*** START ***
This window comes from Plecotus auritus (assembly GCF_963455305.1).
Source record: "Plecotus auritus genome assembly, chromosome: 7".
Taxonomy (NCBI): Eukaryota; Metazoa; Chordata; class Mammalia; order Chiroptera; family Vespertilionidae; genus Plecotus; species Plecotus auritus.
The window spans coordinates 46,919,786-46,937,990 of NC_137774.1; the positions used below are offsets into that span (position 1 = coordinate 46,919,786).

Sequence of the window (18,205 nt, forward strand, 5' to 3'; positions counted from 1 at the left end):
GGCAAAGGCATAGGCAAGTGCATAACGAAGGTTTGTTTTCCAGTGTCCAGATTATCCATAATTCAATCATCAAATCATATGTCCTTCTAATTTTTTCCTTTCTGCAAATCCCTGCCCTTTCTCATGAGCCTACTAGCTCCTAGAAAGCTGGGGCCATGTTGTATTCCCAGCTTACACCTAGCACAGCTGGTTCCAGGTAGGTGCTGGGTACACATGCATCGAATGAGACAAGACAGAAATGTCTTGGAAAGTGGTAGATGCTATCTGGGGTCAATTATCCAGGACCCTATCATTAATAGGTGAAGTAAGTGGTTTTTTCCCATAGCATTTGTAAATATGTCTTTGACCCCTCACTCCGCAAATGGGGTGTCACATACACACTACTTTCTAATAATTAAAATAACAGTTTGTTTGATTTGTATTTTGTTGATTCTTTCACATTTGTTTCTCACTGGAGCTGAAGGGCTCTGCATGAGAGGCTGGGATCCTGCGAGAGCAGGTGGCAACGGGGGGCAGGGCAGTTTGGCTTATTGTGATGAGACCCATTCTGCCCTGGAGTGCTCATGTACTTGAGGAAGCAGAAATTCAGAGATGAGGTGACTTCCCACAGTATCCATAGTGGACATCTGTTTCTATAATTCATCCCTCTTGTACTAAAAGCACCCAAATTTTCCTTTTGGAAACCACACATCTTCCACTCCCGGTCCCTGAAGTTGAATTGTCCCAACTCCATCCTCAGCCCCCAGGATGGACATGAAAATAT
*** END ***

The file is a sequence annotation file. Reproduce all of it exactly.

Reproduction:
This window comes from Plecotus auritus (assembly GCF_963455305.1).
Source record: "Plecotus auritus genome assembly, chromosome: 7".
Taxonomy (NCBI): Eukaryota; Metazoa; Chordata; class Mammalia; order Chiroptera; family Vespertilionidae; genus Plecotus; species Plecotus auritus.
The window spans coordinates 46,919,786-46,937,990 of NC_137774.1; the positions used below are offsets into that span (position 1 = coordinate 46,919,786).

Sequence of the window (18,205 nt, forward strand, 5' to 3'; positions counted from 1 at the left end):
GGCAAAGGCATAGGCAAGTGCATAACGAAGGTTTGTTTTCCAGTGTCCAGATTATCCATAATTCAATCATCAAATCATATGTCCTTCTAATTTTTTCCTTTCTGCAAATCCCTGCCCTTTCTCATGAGCCTACTAGCTCCTAGAAAGCTGGGGCCATGTTGTATTCCCAGCTTACACCTAGCACAGCTGGTTCCAGGTAGGTGCTGGGTACACATGCATCGAATGAGACAAGACAGAAATGTCTTGGAAAGTGGTAGATGCTATCTGGGGTCAATTATCCAGGACCCTATCATTAATAGGTGAAGTAAGTGGTTTTTTCCCATAGCATTTGTAAATATGTCTTTGACCCCTCACTCCGCAAATGGGGTGTCACATACACACTACTTTCTAATAATTAAAATAACAGTTTGTTTGATTTGTATTTTGTTGATTCTTTCACATTTGTTTCTCACTGGAGCTGAAGGGCTCTGCATGAGAGGCTGGGATCCTGCGAGAGCAGGTGGCAACGGGGGGCAGGGCAGTTTGGCTTATTGTGATGAGACCCATTCTGCCCTGGAGTGCTCATGTACTTGAGGAAGCAGAAATTCAGAGATGAGGTGACTTCCCACAGTATCCATAGTGGACATCTGTTTCTATAATTCATCCCTCTTGTACTAAAAGCACCCAAATTTTCCTTTTGGAAACCACACATCTTCCACTCCCGGTCCCTGAAGTTGAATTGTCCCAACTCCATCCTCAGCCCCCAGGATGGACATGAAAATAT